Tax Implications if Stop Reinvest Dividends

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abredt
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Tax Implications if Stop Reinvest Dividends

Post by abredt » Tue May 01, 2018 3:40 pm

Retired. Have "enough."
Taking RMDs from Keogh and IRAs. Automatic Reinvesting Dividends in non-retirement index funds.
Index Funds in Vanguard include 2 tax-exempt bond funds + 2 stock funds.

For many years, starting in 1990, I put $500 per month into each of these funds.
Vanguard's cost basis reporting does not go back far enough, so figuring out the cost basis will be a huge chore.
(I do have records from all transactions.)
Tax guy says wait till one of us dies to withdraw from these accounts so I get stepped-up basis.

I'd like to stop reinvesting dividends and have them put into the settlement fund for my immediate use.
Does that affect my cost-basis? Do I somehow have to identify shares?

2018 Federal tax bracket will be 24%
2018 State tax bracket will be 9%

Thanks, cb

bloom2708
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Re: Tax Implications if Stop Reinvest Dividends

Post by bloom2708 » Tue May 01, 2018 3:44 pm

The tax implications of the dividend (in a taxable account) are the same. The taxable event happened upon the dividend. A portion is qualified. A portion may not be qualified.

The dividend goes to your settlement account. You can withdraw to checking or re-invest.

If you re-invest (in taxable) down the road you may have a gain or loss on the new shares purchased with the dividend. No tax event until the shares are sold.
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delamer
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Re: Tax Implications if Stop Reinvest Dividends

Post by delamer » Tue May 01, 2018 3:46 pm

Future dividends that are not reinvested will not change your cost basis.

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celia
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Re: Tax Implications if Stop Reinvest Dividends

Post by celia » Tue May 01, 2018 3:52 pm

I am confused by the original post as it doesn't specify WHICH account (tax-deferred or taxable) each question applies to.

For example, dividends in a tax-deferred account are not taxed (until withdrawn), but in a taxable account, they are taxed the same whether they are re-invested or not. If you re-invest them in taxable, you have lots of tiny purchases. One way to avoid this is to let the dividends accumulate in a money market account, then re-invest that money once or twice a year in whatever you want.

bradpevans
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Re: Tax Implications if Stop Reinvest Dividends

Post by bradpevans » Tue May 01, 2018 4:10 pm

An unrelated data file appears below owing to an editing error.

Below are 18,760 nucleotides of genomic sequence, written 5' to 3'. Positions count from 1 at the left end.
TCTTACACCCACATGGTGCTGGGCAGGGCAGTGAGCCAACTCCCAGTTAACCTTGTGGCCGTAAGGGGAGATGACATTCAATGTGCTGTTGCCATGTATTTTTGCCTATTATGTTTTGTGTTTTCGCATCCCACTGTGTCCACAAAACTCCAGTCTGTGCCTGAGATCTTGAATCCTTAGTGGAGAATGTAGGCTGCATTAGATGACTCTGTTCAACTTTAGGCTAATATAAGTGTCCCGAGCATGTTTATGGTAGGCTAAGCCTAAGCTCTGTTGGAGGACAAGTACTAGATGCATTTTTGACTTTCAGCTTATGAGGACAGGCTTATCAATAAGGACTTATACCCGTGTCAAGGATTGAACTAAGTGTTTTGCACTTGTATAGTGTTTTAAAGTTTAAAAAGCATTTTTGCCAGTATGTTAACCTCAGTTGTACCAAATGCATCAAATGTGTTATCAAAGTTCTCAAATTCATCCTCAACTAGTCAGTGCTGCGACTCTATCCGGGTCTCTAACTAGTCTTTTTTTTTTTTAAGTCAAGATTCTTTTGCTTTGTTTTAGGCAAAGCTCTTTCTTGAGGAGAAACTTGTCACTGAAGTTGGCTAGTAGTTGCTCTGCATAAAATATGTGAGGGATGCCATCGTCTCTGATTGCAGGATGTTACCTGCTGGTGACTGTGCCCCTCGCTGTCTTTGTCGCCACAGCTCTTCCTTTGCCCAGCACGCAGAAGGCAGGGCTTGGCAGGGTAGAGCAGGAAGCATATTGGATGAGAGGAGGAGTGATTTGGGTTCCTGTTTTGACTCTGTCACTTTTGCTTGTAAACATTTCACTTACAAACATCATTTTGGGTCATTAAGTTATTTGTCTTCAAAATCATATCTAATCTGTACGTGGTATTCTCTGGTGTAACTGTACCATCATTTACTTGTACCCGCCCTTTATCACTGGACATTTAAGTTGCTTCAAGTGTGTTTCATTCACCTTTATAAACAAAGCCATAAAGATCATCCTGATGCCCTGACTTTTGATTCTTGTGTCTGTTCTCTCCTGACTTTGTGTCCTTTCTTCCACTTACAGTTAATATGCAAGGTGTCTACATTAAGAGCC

abredt wrote:
Tue May 01, 2018 3:40 pm
Retired. Have "enough."
Taking RMDs from Keogh and IRAs. Automatic Reinvesting Dividends in non-retirement index funds.
Index Funds in Vanguard include 2 tax-exempt bond funds + 2 stock funds.

For many years, starting in 1990, I put $500 per month into each of these funds.
Vanguard's cost basis reporting does not go back far enough, so figuring out the cost basis will be a huge chore.
(I do have records from all transactions.)
Tax guy says wait till one of us dies to withdraw from these accounts so I get stepped-up basis.

I'd like to stop reinvesting dividends and have them put into the settlement fund for my immediate use.
Does that affect my cost-basis? Do I somehow have to identify shares?

2018 Federal tax bracket will be 24%
2018 State tax bracket will be 9%

Thanks, cb
My *guess* is that they would be in tax-deffered, all money that comes out comes out as "ordinary income" and you pay the tax % that is relevant for you that particular year. Here there is no "basis" (for you at least), it's all ordinary income.

Had they been in a typical after-tax brokerage account, you would have been receiving a statement every year indicating the amount of dividends.

GAAP
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Re: Tax Implications if Stop Reinvest Dividends

Post by GAAP » Tue May 01, 2018 4:27 pm

I think you're asking about mutual funds held in a taxable account -- right?

If so, then the income subject to taxes does not change when you choose to reinvest or not reinvest your dividends. You are correct that the record-keeping requirements to prove a cost basis are significantly different. That is one of several reasons that I don't like reinvesting dividends or capital gain distributions from mutual funds in a taxable account.

Cost basis is determined by whatever price you paid at the time -- if you're using FIFO, then you need to be able to calculate that manually. Unless you were lucky enough to have been tracking this from the beginning, this will probably require a fair amount of data entry. Average cost would be a little easier to prove -- but you'll need full records back to 1990 for either one. If you're selling 1 share, and you have dividends that purchased 0.018, 0.205, 0.335, 0.001, 0.127, 0.012, 0.228, 0.345, 0.13, 0.23 shares all at different prices, you will need to figure out how much of those were sold, and therefore what they cost -- plus keep track of how many remain for the next sale.

Sounds like Tax Guy just doesn't want the work -- and would probably charge you for the effort. However, you could do the grunt work yourself. 27 years, with probably around 40-50 transactions per year will take a while -- even if you just want to figure out total cost basis.

A stepped-up basis is certainly easiest -- but may not be appropriate for your situation. It really comes down to how much of that money you need/want now, how much you want to protect the tax-sheltered accounts, how much tax you're willing to pay now.

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Artsdoctor
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Re: Tax Implications if Stop Reinvest Dividends

Post by Artsdoctor » Tue May 01, 2018 6:02 pm

Are you sure Vanguard can't provide you with an average cost basis? I can understand being unable to help with specific lot ID or even FIFO, but I'd be surprised if they can't give you average cost.

Your state tax rate is 9%. Are you a CA resident? If so, you would indeed get the stepped up cost basis of the entire account when one spouse dies. However, that seems like an awfully flippant piece of advice from an accountant.